- Newsmaker: Energy Secretary Met with Many Industry Execs
A court-ordered release of documents reveals that energy officials had a much louder voice than environmentalists when the Bush Administration was formulating its energy policy last year. Today's New York Times reports that the ratio of meetings for Energy Secretary Spencer Abraham was 100-to-none. Neela Banerjee, who co-wrote the story, says the facts contradict the administration's claim of a balanced study.
- Reporter's Notebook: Bringing Down a Dictator: PBS Documentary on Milosevic
Serbian President Slobodan Milosevic is now on trial for war crimes at The Hague. But what did it take to remove the violent, brutal dictator from his position of power? A powerful new PBS documentary offers a surprising answer. Steve York, who produced Bringing Down a Dictator, credits Otpor, the small non-violent resistance group that stood up to the "butcher of the Balkans" to restore democracy to Serbia.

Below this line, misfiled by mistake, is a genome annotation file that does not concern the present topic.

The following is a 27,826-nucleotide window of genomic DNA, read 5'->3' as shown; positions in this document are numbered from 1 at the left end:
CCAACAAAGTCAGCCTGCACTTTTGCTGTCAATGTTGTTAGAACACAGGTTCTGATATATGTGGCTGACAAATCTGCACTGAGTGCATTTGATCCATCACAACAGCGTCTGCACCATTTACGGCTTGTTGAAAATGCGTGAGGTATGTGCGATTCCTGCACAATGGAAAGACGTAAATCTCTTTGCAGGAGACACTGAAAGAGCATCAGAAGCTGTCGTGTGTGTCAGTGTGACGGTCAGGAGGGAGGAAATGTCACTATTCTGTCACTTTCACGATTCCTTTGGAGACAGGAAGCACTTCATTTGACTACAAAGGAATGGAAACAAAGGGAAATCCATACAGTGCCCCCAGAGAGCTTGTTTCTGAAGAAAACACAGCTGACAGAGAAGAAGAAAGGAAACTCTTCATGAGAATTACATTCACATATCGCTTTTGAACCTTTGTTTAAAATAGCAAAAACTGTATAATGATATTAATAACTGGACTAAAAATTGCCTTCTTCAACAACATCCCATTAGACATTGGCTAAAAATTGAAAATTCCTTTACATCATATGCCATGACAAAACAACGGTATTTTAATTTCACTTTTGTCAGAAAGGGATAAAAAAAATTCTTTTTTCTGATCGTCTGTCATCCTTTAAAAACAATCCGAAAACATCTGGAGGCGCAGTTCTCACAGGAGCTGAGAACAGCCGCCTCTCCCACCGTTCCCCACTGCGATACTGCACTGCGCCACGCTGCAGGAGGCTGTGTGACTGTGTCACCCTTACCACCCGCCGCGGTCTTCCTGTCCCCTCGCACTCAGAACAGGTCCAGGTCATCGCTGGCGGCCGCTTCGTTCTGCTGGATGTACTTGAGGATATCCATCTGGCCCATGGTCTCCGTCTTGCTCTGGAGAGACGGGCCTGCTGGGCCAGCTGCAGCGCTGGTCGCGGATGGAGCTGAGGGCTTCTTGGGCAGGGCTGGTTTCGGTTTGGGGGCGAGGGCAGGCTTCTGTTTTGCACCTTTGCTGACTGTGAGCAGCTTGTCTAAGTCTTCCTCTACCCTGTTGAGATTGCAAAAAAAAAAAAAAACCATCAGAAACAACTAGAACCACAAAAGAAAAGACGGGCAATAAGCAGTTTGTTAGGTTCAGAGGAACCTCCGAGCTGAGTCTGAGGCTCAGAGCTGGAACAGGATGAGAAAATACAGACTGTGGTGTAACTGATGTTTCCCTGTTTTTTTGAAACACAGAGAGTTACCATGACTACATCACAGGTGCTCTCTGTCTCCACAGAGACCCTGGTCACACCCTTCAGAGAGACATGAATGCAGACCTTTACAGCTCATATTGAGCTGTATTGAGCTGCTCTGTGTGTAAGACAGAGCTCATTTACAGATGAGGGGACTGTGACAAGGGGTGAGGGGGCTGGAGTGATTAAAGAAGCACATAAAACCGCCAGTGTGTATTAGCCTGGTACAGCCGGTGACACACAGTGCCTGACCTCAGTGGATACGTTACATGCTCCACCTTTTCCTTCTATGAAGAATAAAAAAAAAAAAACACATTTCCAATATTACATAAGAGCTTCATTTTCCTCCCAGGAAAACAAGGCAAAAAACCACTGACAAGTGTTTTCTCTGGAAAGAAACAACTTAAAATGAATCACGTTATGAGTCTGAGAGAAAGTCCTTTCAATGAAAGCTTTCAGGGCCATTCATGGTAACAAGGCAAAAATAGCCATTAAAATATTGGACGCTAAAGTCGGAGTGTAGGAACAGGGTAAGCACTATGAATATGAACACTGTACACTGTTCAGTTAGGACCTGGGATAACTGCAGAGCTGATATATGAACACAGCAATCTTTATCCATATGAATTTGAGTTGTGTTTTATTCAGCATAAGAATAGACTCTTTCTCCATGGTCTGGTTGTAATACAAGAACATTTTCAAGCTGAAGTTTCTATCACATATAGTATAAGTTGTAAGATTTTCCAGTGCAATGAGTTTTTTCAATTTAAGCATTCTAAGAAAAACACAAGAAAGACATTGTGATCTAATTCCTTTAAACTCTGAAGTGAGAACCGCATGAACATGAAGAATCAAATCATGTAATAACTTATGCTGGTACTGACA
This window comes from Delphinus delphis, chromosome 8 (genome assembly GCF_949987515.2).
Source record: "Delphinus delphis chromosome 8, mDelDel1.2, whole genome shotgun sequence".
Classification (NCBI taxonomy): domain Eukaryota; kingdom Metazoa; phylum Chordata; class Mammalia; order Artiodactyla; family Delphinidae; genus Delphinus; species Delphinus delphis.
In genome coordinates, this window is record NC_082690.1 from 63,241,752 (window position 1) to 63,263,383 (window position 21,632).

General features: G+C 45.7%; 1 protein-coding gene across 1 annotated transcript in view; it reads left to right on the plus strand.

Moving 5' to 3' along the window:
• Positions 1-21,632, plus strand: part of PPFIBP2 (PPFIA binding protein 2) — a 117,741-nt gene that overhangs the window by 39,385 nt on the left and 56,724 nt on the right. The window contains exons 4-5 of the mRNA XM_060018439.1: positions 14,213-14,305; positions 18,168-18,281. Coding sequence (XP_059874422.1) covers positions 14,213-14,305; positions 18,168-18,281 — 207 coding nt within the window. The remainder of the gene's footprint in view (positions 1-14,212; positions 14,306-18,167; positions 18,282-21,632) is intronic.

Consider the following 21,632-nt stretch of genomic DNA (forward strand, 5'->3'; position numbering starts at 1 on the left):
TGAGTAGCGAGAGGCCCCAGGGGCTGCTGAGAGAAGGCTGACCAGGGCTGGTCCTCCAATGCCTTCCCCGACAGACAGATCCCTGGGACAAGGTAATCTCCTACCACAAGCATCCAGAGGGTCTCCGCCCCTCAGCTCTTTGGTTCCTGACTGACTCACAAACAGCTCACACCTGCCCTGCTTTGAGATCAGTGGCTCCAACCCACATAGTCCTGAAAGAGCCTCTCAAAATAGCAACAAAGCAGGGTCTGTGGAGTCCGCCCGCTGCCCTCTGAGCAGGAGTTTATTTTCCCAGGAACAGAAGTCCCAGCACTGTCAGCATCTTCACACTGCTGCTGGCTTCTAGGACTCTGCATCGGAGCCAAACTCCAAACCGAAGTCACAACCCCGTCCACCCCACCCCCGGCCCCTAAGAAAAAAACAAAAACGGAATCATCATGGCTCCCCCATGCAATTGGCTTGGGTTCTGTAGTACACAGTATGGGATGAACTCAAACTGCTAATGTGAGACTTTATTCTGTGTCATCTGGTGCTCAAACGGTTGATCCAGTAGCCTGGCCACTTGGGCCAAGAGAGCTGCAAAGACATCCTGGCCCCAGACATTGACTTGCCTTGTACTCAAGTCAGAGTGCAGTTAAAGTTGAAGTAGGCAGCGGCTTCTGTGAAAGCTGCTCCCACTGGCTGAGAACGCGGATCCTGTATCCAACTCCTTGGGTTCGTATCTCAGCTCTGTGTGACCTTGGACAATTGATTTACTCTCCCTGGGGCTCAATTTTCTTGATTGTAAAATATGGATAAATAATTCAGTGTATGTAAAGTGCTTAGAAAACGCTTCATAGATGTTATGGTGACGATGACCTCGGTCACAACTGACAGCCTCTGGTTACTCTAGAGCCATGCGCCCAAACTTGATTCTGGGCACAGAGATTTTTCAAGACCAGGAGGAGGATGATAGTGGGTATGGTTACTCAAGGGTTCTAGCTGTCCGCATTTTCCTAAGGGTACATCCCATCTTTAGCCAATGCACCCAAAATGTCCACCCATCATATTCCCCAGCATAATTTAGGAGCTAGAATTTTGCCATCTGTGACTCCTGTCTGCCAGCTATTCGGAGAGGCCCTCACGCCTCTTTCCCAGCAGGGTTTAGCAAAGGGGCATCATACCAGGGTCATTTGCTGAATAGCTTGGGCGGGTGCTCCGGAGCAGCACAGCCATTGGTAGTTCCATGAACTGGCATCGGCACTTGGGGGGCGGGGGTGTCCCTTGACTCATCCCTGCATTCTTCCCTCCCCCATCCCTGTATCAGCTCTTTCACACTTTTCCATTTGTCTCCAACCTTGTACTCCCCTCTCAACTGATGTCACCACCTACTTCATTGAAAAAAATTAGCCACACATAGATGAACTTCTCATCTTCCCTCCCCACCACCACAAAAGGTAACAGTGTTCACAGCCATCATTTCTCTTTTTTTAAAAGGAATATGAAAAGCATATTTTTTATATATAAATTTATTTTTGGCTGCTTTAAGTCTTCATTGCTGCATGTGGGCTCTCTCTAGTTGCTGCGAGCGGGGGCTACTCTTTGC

When Andersen admitted to document shredding, the Enron debacle turned into an accounting scandal. Now, despite the resignation of CEO Joseph Berardino and assurance of former Federal Reserve Chairman Paul Volcker that he'll come to the rescue, the Bush Administration has indicted the Andersen firm for obstruction of justice. What does it mean for reforming a profession that's profession that's crucial to the financial integrity of America's economy? We examine the curious intersection of politics, business and crime, and what it portends for the future of accounting, with trial attorneys for Andersen and former Clinton White House officials, accountants, and a consultant who helps accounting firms avoid malpractice claims.